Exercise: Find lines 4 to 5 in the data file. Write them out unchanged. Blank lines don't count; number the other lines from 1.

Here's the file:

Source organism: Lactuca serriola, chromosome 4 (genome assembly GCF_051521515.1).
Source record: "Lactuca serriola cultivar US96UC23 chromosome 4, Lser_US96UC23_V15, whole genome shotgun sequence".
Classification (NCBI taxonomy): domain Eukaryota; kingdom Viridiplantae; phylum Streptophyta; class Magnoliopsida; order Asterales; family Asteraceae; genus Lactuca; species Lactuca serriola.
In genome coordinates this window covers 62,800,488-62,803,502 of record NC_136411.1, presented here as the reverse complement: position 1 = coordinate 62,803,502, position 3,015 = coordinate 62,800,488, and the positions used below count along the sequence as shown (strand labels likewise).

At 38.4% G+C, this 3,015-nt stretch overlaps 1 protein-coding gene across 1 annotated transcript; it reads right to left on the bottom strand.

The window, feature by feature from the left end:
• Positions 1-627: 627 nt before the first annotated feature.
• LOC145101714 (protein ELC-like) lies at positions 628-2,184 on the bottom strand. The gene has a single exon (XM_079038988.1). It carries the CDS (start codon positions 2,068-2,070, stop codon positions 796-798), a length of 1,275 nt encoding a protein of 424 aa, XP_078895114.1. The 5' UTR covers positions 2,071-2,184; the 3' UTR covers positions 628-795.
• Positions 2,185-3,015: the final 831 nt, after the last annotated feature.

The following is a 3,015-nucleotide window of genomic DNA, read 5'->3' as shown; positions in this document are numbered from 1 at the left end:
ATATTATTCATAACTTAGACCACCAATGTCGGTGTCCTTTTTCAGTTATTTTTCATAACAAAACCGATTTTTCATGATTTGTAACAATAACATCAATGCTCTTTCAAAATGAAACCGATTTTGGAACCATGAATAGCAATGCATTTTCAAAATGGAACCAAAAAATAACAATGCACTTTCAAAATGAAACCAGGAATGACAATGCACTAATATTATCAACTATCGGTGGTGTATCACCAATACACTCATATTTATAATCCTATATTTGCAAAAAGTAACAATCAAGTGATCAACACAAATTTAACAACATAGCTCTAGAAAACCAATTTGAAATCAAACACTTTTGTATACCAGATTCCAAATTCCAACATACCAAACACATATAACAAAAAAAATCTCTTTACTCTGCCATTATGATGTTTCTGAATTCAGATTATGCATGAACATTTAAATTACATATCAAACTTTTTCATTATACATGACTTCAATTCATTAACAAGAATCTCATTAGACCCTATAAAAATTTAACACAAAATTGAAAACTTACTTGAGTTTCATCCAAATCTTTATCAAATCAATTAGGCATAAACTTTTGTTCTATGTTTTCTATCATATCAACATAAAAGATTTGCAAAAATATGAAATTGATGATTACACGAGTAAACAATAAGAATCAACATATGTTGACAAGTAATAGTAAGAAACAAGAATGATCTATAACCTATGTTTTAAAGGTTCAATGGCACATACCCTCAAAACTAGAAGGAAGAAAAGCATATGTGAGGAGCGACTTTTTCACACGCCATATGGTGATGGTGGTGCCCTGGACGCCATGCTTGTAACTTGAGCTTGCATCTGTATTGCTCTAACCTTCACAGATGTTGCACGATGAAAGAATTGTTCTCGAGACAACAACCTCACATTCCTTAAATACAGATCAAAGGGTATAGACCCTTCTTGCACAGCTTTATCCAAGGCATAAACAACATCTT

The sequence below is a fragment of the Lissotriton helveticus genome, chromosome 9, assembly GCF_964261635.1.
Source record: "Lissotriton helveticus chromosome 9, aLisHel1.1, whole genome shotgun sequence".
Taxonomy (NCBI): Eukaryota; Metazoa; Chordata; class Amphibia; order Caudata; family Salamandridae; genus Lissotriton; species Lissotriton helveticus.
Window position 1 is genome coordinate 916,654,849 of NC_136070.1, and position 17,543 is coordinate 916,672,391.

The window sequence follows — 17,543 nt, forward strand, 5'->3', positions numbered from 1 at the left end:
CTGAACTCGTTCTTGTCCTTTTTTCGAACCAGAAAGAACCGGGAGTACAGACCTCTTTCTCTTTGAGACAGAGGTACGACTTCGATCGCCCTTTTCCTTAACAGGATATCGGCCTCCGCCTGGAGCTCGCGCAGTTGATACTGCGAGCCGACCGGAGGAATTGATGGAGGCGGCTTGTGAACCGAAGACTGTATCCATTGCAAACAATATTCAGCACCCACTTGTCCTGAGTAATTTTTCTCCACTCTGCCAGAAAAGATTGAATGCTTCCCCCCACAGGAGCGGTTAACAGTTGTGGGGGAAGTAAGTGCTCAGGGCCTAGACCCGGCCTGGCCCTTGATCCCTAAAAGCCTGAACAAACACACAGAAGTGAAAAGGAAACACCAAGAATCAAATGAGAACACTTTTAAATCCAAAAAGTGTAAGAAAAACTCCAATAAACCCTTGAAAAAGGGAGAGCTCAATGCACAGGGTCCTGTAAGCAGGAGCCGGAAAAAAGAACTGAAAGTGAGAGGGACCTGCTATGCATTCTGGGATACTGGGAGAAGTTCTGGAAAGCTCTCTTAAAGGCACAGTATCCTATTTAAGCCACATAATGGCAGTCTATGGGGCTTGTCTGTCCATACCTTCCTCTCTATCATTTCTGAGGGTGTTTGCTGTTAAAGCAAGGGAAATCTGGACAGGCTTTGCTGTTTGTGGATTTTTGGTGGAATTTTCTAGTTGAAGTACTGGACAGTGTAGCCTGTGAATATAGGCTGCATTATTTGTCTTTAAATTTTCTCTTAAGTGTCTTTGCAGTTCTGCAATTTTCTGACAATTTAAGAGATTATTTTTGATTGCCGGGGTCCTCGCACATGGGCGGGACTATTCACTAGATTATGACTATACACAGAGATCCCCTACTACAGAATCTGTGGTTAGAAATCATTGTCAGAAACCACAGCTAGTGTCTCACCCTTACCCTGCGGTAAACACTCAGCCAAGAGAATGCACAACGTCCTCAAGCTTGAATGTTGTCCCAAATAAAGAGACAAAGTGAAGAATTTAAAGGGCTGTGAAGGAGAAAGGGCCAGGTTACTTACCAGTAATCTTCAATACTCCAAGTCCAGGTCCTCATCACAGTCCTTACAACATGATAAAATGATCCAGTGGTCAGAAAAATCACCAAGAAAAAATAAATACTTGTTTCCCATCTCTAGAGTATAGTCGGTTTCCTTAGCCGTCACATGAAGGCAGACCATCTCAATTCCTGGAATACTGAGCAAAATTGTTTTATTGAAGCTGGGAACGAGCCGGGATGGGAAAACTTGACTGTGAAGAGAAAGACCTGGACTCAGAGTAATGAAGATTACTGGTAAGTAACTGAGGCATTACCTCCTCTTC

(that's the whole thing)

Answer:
In genome coordinates this window covers 62,800,488-62,803,502 of record NC_136411.1, presented here as the reverse complement: position 1 = coordinate 62,803,502, position 3,015 = coordinate 62,800,488, and the positions used below count along the sequence as shown (strand labels likewise).

At 38.4% G+C, this 3,015-nt stretch overlaps 1 protein-coding gene across 1 annotated transcript; it reads right to left on the bottom strand.